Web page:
“One cannot help but think of Dunlop as an artist with a keen eye for detail and composition, but rather than create work slavishly to the watchwords, he chooses invocation.” – Dr Jonathon McBurnie
“Dunlop’s contribution to the nation’s painting discourse is an entirely original one in which he has consistently incorporated, intersected and challenged the long-established landscape, botanical, figurative and still-life traditions.” – Eric Nash
NB: The images of works that form this series are incomplete
Images coming soon.
‘Ned by the Mighty Murray’ (After Nolan) – 12 works on board 30 x 180cm being created in late May-June during an artist’s residency at Ned’s Outback Station, Victoria. Return here in late June to see them.
This series was completed from photographs taken at Dunedin’s Natural History Collection, New Zealand. It is a unique collection well worth visiting.
Note: These can be viewed like film stills accompanied by a few minutes of music.
“Those that I fought, I do not hate
Those that I guard, I do not love.”
– W. B. Yeats, An Irish Airman Foresees his Death, 1918
“Dunlop displays an ability to express through visual media profound sentiments that defy easy rationalisation. This seems to derive from an intuitive source that shifts from work to work, rather than a consistently regulated one. It is this almost poetic impulse that contributes to the tender beauty of these paintings, which is nevertheless tempered by his acknowledgement of dark, unknowable spaces that exist alongside it. Dunlop cites a drive through Victorian country towns during the ANZAC day period in 2010 as the spark of genesis for this exhibition. As an artist who for many years has sought to reinvigorate the still life genre, witnessing the floral wreaths laid at the base of stone monuments and noting the tension between the ephemeral, decaying wreaths and the solidity of the stone had a resonating impact. These rituals of the living to honour the dead have a kind of didactic function, a way of consistently reminding society about the horror of war in order to avoid its recurrence. Yet perhaps more important to their conveyance of meaning is the tragic beauty encapsulated by the slowly fading wreath, as though by the steady progress of time something once alive is reduced to dust, air and matter. These memorials form a gentle but pervasive metaphor for a greater context.” – Marguerite Brown, 2011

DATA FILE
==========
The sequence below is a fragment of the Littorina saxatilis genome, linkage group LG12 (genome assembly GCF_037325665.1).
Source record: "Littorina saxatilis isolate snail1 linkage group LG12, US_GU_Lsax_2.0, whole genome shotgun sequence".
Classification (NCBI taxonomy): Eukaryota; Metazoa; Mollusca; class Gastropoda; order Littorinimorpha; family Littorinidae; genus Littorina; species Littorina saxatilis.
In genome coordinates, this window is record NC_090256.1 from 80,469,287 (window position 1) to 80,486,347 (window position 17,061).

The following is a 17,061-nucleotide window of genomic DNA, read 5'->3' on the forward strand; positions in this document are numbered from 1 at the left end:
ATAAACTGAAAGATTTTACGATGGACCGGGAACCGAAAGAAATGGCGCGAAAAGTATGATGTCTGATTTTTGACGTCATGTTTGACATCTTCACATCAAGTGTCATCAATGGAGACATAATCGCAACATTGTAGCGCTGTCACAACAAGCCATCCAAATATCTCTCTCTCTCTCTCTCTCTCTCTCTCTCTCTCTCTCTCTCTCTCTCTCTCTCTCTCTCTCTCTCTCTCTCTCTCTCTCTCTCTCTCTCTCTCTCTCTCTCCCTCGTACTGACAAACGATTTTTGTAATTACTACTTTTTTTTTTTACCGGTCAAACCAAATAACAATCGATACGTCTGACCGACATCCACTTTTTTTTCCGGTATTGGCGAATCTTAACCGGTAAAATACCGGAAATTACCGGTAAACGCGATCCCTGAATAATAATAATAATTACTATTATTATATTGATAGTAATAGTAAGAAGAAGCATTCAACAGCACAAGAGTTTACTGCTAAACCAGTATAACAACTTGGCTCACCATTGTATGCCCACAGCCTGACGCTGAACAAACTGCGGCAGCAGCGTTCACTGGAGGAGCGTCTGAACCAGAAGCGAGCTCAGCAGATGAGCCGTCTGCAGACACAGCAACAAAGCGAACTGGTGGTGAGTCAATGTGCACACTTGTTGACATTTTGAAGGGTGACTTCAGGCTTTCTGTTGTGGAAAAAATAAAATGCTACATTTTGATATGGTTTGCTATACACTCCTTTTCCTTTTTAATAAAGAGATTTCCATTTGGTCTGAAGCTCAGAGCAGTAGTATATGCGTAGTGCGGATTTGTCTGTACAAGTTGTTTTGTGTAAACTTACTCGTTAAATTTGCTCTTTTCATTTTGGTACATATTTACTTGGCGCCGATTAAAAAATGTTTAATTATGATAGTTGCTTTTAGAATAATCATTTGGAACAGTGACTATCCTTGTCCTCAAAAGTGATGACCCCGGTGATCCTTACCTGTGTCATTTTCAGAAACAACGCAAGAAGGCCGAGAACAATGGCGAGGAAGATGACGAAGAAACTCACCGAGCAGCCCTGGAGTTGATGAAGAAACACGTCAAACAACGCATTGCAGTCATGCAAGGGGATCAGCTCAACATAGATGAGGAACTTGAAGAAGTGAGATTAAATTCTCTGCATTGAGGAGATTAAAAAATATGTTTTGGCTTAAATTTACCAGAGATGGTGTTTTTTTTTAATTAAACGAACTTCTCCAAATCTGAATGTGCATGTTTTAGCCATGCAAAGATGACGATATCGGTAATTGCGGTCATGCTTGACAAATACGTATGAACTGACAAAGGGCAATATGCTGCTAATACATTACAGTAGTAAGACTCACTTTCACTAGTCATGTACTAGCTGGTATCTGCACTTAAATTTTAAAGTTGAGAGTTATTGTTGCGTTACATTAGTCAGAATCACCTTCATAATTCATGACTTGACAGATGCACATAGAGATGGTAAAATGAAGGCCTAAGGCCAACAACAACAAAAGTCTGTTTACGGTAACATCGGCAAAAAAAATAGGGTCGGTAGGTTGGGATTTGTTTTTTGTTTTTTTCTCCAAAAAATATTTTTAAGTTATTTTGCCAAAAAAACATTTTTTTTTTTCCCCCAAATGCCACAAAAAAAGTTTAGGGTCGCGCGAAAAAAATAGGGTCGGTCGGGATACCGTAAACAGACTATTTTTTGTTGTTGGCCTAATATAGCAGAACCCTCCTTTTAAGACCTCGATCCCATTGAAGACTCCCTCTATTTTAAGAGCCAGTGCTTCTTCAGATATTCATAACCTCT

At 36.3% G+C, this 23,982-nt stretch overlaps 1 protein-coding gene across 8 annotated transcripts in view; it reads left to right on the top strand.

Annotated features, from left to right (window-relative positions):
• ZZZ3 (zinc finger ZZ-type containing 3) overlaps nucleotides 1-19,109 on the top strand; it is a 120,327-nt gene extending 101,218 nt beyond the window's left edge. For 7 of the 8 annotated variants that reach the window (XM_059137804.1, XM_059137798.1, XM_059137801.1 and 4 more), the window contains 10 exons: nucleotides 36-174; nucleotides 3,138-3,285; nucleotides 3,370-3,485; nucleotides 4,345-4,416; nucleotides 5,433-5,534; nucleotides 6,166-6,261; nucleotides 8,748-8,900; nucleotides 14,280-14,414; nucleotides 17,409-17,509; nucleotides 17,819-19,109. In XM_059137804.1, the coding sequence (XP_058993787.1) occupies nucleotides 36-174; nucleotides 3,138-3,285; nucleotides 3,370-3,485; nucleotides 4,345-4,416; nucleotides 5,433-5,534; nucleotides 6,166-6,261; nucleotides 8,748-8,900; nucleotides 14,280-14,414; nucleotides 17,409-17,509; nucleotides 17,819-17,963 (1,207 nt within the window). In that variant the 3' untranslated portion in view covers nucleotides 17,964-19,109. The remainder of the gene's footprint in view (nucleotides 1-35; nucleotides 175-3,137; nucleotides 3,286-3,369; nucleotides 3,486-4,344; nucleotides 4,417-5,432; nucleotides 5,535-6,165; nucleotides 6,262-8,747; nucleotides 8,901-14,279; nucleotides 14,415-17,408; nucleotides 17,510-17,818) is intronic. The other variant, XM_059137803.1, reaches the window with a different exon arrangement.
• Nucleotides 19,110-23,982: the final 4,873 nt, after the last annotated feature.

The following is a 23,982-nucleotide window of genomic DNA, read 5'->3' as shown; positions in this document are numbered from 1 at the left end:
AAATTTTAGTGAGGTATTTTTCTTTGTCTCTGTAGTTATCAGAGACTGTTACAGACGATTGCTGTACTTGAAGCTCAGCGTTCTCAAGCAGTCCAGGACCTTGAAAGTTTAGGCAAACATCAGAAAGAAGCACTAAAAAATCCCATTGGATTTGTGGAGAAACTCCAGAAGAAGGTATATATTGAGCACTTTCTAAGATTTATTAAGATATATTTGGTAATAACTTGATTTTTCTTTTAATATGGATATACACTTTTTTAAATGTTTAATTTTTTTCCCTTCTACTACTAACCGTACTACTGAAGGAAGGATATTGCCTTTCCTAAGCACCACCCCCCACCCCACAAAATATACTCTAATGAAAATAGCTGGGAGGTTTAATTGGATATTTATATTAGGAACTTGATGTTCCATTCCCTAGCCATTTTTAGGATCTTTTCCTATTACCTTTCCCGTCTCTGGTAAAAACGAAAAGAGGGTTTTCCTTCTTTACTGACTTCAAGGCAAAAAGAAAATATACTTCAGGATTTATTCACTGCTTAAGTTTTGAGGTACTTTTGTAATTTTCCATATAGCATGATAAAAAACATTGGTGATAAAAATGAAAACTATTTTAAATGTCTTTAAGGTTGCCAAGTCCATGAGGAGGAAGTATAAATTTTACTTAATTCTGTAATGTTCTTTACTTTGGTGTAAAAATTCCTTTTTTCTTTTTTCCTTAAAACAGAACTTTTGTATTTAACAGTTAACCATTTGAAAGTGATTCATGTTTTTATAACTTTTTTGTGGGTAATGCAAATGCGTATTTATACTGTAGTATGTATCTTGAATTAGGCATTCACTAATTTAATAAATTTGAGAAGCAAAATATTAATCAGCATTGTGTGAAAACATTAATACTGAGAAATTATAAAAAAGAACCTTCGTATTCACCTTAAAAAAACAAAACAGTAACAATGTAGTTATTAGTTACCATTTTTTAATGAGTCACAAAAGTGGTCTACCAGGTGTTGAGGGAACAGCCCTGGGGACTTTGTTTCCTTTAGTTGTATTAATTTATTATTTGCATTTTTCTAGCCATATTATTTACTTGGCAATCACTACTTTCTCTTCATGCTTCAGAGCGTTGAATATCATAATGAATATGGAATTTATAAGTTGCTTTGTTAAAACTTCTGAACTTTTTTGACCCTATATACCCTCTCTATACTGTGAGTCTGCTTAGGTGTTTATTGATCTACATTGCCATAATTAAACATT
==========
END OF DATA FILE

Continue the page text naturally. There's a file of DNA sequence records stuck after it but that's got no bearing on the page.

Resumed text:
“Ultimate excellence lies not in winning every battle but in defeating the enemy without ever fighting. The highest form of warfare is to attack strategy itself… The place I intend to attack must not be known. If it is unknown, the enemy will have to reinforce many places. The enemy will reinforce many places, but I shall attack few… Do not thwart a returning army. Leave a passage for a besieged army. Do not press an enemy at bay.” – Sun Tzu The Art of War 6th Century BC
“Northern Tasmania is probably the most beautiful, idyllic, unspoilt, safe place on Earth right now.” – Xi Jinping, Supreme Leader briefly visits Tasmania, 2014
$2,200 for each work in the series (unframed).
“Like a favourite artist, Otto Dix, I believe portraits are only worth painting when there is an intuitive sense of some inordinate major changes looming in the subject’s life. That’s when the person is caught in their own headlights, exhibiting vulnerabilities that only last for so long until they regain their balance.” – Richard Dunlop 2002
“As the word itself implies, vision is a matter of seeing, and seeing comes from looking; if an artist has the potential for any kind of original vision, it will be found only by patient and humble attention, and the concomitant, simultaneous effort to crystallise what is understood in concrete form. For what is ultimately seen is through rather than on the surface of things, and the artist must reshape the world to make visible what he has perceived by intuition.” – Christopher Allen 2014
Apart from fires caused by natural events, arson is a crime which continues to plague rural Australia, combated by courageous volunteers, and here depicted in extensive nineteenth century style neo-Romantic panoramas in the manner of Eugene von Geurard. Sigmund Freud wrote a seminal essay on the psychology of arsonists in 1932, linking it with the myth of Prometheus, punished for stealing fire from the Gods.